That may well be the case but we also I would say do have a moral imperative because you know we went into Afghanistan after September 11th and I think we have a responsibility to see it through. Alan and Beverley are quite right that NATO doesn't have enough troops and it does need to be given the resources to do the job because otherwise as the questioner mentioned this is a notoriously difficult country to try to fight within. So we absolutely do need to encourage our partners in NATO in any means of influence that we have to do their duty and contribute the troops that are so badly needed. But I would say that we absolutely cannot stand by and just let this country go back to the control of the Taleban for all of the reasons outlined about it being such an evil regime in terms of the way it treats its citizens.
You want to come back Beverley Hughes.
I just want to say you know I just cannot accept - I just can't buy this kind of neolistic argument that says that if you can't do the same thing everywhere, if you can't solve the world's problems in every single place, if you can't act in a purist way equally in every part of the world that you should do nothing, nowhere. Solving these kinds of problems is messy, it creates moral dilemmas for all of us but we have to act where we can and we have to act in Afghanistan in my view and to not do so from that kind of argument I think would be terrible.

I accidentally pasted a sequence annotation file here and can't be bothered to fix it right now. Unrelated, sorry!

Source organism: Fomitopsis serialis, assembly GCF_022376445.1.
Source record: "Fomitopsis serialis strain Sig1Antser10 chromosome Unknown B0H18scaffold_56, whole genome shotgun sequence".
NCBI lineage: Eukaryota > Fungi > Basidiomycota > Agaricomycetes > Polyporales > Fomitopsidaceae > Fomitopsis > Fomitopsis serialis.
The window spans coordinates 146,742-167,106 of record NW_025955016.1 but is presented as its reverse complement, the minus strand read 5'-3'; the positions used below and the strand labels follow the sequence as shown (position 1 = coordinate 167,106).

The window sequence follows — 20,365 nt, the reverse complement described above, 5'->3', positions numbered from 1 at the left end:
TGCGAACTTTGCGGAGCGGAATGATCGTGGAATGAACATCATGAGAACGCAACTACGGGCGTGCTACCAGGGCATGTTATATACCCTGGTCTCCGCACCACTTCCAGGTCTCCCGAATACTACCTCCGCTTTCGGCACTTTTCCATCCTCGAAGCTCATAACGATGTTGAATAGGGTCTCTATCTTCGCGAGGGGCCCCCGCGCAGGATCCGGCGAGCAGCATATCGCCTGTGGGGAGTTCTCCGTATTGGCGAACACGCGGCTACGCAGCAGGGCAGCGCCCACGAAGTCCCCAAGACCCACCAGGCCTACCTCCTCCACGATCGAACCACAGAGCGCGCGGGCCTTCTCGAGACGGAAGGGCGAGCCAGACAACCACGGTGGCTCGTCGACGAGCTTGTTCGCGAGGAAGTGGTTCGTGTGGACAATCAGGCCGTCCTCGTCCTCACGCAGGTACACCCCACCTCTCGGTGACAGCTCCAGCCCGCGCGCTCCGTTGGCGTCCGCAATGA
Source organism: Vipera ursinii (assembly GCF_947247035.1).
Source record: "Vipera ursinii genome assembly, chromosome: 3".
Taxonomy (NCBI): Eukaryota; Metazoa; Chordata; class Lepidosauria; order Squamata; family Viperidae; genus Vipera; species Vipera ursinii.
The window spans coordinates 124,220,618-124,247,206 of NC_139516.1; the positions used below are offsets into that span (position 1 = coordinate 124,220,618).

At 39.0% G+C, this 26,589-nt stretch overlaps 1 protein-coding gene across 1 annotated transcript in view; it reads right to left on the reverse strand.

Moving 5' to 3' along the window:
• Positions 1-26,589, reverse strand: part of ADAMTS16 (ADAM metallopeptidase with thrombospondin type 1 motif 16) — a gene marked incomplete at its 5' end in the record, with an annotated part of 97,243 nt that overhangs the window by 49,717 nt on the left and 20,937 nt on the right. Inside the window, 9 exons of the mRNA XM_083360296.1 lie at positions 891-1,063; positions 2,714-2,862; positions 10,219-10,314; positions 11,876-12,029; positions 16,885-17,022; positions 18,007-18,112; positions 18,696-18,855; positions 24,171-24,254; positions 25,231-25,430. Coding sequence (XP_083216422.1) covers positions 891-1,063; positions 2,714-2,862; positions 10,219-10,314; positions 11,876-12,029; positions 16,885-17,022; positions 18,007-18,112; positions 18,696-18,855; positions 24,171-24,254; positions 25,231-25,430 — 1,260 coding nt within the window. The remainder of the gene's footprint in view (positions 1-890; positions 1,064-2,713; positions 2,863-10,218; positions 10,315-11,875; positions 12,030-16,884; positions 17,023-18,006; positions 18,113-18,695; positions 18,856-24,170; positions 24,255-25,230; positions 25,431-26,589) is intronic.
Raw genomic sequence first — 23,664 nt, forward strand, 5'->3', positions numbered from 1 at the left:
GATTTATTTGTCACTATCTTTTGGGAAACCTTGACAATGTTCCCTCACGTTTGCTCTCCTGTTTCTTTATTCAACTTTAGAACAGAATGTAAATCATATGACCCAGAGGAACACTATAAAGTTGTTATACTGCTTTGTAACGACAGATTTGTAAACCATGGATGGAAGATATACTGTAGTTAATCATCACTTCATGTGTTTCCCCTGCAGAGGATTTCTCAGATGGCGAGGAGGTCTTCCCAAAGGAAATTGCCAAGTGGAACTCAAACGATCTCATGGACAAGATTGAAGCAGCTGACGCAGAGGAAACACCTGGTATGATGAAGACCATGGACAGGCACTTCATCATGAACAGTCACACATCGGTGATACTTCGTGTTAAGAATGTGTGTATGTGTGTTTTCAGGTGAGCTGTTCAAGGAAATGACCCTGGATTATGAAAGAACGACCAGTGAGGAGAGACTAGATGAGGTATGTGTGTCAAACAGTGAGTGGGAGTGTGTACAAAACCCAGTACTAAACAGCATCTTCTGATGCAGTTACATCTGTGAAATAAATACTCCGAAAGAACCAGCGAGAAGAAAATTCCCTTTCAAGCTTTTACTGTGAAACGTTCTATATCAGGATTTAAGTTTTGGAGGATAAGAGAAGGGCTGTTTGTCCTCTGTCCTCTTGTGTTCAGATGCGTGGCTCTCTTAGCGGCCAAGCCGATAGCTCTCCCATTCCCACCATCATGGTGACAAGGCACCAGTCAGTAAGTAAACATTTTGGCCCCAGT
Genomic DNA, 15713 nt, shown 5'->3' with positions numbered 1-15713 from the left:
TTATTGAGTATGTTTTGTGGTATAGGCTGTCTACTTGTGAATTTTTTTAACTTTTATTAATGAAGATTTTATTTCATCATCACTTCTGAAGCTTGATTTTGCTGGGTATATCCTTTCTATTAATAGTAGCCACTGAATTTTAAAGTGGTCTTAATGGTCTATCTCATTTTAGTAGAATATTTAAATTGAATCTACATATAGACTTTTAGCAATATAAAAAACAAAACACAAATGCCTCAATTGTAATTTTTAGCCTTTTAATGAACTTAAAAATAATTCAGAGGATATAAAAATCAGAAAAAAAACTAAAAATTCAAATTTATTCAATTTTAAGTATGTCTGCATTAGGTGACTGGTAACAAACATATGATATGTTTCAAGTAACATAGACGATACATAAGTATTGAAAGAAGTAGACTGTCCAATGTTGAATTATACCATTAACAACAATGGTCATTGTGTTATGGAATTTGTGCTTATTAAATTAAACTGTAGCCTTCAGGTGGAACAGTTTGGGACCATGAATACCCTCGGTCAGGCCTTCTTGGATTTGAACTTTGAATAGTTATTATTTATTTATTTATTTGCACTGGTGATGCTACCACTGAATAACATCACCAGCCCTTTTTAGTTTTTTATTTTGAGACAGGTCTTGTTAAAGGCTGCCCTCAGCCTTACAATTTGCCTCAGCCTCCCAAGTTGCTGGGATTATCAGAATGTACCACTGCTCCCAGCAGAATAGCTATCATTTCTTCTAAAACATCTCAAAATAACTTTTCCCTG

Thank you. Any Answers available of course after the Saturday programme 08700 100 444. Another question please.
Kay Douglas. What are the panel members' views on the future of grammar schools?
CLARKE Thank you. I'm not going to ask for a vote in this particular hall but nor do I want to tackle this subject in all its possible breadth. But Will Self do you think they should have a future.
SELF I went to one and look how well I've turned out. [LAUGHTER AND CLAPPING] I think you know the idea of comprehensive education was part of the kind of idealism of the 1960s and '70s that looked forward to a completely egalitarian society, that's what it - the school was a microcosm of what people believed might happen. Bear in mind this was a time when the Labour Party still had clause four, I mean that's how crazy things were. You know and things really haven't worked out that way and if you have essentially an education system that presumes an egalitarian society in an inegalitarian society then you end up with the situation that we have at the moment. You know teachers don't like selective education because it means that they end up with more difficult jobs if they're teaching in schools that are not, if you like, the grammar schools and that's why they don't like it and there's a certain kind of rigidity about it. But the situation we have at the moment - the situation where I live in London is that there is an astonishing flight from the state school system, I mean the number of people attending state schools has gone down I think by 20% in the last 10 years and it's a really, really difficult position. There has to be some kind of selection I'm afraid coming back into the state system in order to prevent that.
CLARKE Okay. Jo Swinson.